He says the President's message does not imply that Washington is running the opposition movement in Cuba. "I think what the President is saying is that we, around the world, favor people who want to become free and you've heard lots of chants of liberty, liberty. These people obviously want to be free and to participate in their future."
Still, the fact that Assembly organizers turned to the hard-line Cuban American exile community for financial help lends fuel to Castro's fire. Roque initially asked them to raise $130,000 needed to stage the gathering. Miami-based groups like the Cuban Patriotic Junta and the 2506 Brigade 9 made up of die-hard Bay of Pigs veterans) were among the contributors.
Fundraising fell short. Exiles did send a little over $50,000 to Roque. Money, in part, was used to purchase refrigerators and freezers, bathroom fixtures for outdoor toilets, and the plastic chairs on which delegates and guests sat.
The fact that Cuba's opposition movement is fractured also threatened to undermine the event. Independent economist Oscar Espinosa Chepe, who was one of the 75 jailed in 2003, and who like Roque was released from prison because of failing health, was not invited to the Assembly; nor was his wife Miriam Leyva.
"I was in prison with Marta and wish her luck. But, no, we weren't invited and we don't have any interest in participating," Espinosa said. "First of all, because we are independent people. We have a political line defined toward reconciliation among all Cubans including the government."
Espinosa is not in agreement with the Assembly's support for the U.S. economic embargo against Cuba, nor with President Bush's tightening of the travel regulations that now allow Cuban Americans to visit their relatives on the island only once every three years. "President Bush made a mistake. It doesn't contribute to the reconciliation," he concluded.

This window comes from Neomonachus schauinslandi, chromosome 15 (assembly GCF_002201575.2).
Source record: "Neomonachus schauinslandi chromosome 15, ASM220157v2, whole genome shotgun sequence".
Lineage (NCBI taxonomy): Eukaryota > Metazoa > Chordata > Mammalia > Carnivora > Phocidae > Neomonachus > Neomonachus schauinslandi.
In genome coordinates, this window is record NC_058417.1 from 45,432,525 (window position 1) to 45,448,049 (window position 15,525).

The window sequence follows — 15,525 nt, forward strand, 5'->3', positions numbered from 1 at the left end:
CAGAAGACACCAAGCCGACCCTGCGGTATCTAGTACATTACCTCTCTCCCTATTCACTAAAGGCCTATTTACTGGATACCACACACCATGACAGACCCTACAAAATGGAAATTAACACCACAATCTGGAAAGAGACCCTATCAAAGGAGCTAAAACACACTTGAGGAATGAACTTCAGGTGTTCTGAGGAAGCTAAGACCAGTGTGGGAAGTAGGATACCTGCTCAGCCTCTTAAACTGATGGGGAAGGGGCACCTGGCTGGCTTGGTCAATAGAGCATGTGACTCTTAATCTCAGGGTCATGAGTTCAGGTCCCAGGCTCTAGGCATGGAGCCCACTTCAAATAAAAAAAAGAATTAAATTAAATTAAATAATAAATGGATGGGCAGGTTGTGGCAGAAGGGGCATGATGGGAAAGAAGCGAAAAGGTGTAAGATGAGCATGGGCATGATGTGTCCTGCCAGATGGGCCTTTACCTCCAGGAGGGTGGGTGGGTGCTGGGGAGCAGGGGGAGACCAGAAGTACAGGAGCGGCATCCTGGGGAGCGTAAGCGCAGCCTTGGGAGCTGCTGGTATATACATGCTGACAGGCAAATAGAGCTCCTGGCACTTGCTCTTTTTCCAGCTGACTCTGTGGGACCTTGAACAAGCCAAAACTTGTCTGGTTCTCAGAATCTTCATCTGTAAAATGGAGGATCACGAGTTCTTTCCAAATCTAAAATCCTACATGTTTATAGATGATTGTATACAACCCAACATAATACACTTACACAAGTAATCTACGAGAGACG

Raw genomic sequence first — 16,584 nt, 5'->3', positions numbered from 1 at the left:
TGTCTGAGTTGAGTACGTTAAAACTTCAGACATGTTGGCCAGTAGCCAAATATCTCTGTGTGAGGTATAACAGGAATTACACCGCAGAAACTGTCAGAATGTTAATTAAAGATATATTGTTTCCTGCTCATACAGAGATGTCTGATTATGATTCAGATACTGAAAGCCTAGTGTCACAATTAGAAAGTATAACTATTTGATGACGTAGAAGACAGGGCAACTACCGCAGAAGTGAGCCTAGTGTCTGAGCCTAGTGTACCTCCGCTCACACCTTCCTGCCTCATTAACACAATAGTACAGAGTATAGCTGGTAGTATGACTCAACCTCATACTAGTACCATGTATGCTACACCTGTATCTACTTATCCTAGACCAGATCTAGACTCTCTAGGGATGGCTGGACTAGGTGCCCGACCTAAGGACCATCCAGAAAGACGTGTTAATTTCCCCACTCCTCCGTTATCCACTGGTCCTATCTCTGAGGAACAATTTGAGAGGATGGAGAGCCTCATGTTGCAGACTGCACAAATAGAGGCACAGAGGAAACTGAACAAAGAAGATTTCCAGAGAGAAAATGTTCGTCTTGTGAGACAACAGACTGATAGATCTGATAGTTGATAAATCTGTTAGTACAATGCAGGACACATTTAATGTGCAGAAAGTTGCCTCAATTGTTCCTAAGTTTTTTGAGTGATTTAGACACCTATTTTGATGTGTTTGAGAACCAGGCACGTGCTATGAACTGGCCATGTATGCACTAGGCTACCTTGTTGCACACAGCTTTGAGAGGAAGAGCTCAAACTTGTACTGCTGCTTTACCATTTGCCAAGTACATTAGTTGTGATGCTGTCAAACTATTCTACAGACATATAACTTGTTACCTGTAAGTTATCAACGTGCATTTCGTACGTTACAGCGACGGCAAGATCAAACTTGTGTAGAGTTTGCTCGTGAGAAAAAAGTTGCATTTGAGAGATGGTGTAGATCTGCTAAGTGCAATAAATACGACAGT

Another prominent dissident missing from the gathering is Oswaldo Paya, who heads the Christian Liberation Movement that spearheaded the Varela Project petition campaign for political and economic changes. Paya accuses Roque, Bonne and Gomez of sabotaging his work and of playing a divisive role that parallels that of State Security.
"I think that the persons running the Assembly have been collaborators, in a very amoral way ... you can't trust them ...we are not going to the Assembly, we think it's a fraud," he said.
"There may be members of the opposition who attend the Assembly but it is not an assembly of the opposition," he stressed, noting that nearly 50 of the 75 arrested in 2003 were Varela Project supporters and that the majority of them are still in prison. Paya questions how they managed to gain prison parole while his members remain behind bars.
While a great deal of time was devoted to organizational questions, the Assembly is also addressing the arduous task of unifying Cuba's splintered opposition.
Vladimiro Roca, representing the group Todos Unidos, told the gathering that while there are differences among the various opposition groups they should be discussed "in private, never publicly." He added, in an oblique reference to Paya, "never attacking an opposition figure, even if we're not in agreement with them."